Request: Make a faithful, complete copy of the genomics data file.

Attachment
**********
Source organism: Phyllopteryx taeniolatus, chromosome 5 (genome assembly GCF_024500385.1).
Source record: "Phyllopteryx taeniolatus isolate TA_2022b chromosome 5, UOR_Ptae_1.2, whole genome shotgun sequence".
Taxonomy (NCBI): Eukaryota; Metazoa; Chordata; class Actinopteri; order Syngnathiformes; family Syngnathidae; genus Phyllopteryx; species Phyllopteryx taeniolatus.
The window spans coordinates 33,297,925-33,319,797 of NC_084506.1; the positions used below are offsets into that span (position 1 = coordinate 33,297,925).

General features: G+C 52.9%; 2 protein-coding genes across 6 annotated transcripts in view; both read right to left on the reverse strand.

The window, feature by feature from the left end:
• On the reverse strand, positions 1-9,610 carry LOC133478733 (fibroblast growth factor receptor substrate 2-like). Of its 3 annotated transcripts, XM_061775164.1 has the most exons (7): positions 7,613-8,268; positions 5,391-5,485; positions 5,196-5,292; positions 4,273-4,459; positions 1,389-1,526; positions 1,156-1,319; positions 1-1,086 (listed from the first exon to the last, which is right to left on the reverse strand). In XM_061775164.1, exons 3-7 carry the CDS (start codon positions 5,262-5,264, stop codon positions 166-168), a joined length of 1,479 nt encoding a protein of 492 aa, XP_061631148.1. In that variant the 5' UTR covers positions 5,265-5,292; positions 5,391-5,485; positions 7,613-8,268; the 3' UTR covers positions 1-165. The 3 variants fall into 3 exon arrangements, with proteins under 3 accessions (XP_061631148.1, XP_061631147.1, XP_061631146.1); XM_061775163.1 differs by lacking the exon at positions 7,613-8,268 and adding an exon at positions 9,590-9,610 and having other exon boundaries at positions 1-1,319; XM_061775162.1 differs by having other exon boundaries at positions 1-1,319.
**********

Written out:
Source organism: Phyllopteryx taeniolatus, chromosome 5 (genome assembly GCF_024500385.1).
Source record: "Phyllopteryx taeniolatus isolate TA_2022b chromosome 5, UOR_Ptae_1.2, whole genome shotgun sequence".
Taxonomy (NCBI): Eukaryota; Metazoa; Chordata; class Actinopteri; order Syngnathiformes; family Syngnathidae; genus Phyllopteryx; species Phyllopteryx taeniolatus.
The window spans coordinates 33,297,925-33,319,797 of NC_084506.1; the positions used below are offsets into that span (position 1 = coordinate 33,297,925).

General features: G+C 52.9%; 2 protein-coding genes across 6 annotated transcripts in view; both read right to left on the reverse strand.

The window, feature by feature from the left end:
• On the reverse strand, positions 1-9,610 carry LOC133478733 (fibroblast growth factor receptor substrate 2-like). Of its 3 annotated transcripts, XM_061775164.1 has the most exons (7): positions 7,613-8,268; positions 5,391-5,485; positions 5,196-5,292; positions 4,273-4,459; positions 1,389-1,526; positions 1,156-1,319; positions 1-1,086 (listed from the first exon to the last, which is right to left on the reverse strand). In XM_061775164.1, exons 3-7 carry the CDS (start codon positions 5,262-5,264, stop codon positions 166-168), a joined length of 1,479 nt encoding a protein of 492 aa, XP_061631148.1. In that variant the 5' UTR covers positions 5,265-5,292; positions 5,391-5,485; positions 7,613-8,268; the 3' UTR covers positions 1-165. The 3 variants fall into 3 exon arrangements, with proteins under 3 accessions (XP_061631148.1, XP_061631147.1, XP_061631146.1); XM_061775163.1 differs by lacking the exon at positions 7,613-8,268 and adding an exon at positions 9,590-9,610 and having other exon boundaries at positions 1-1,319; XM_061775162.1 differs by having other exon boundaries at positions 1-1,319.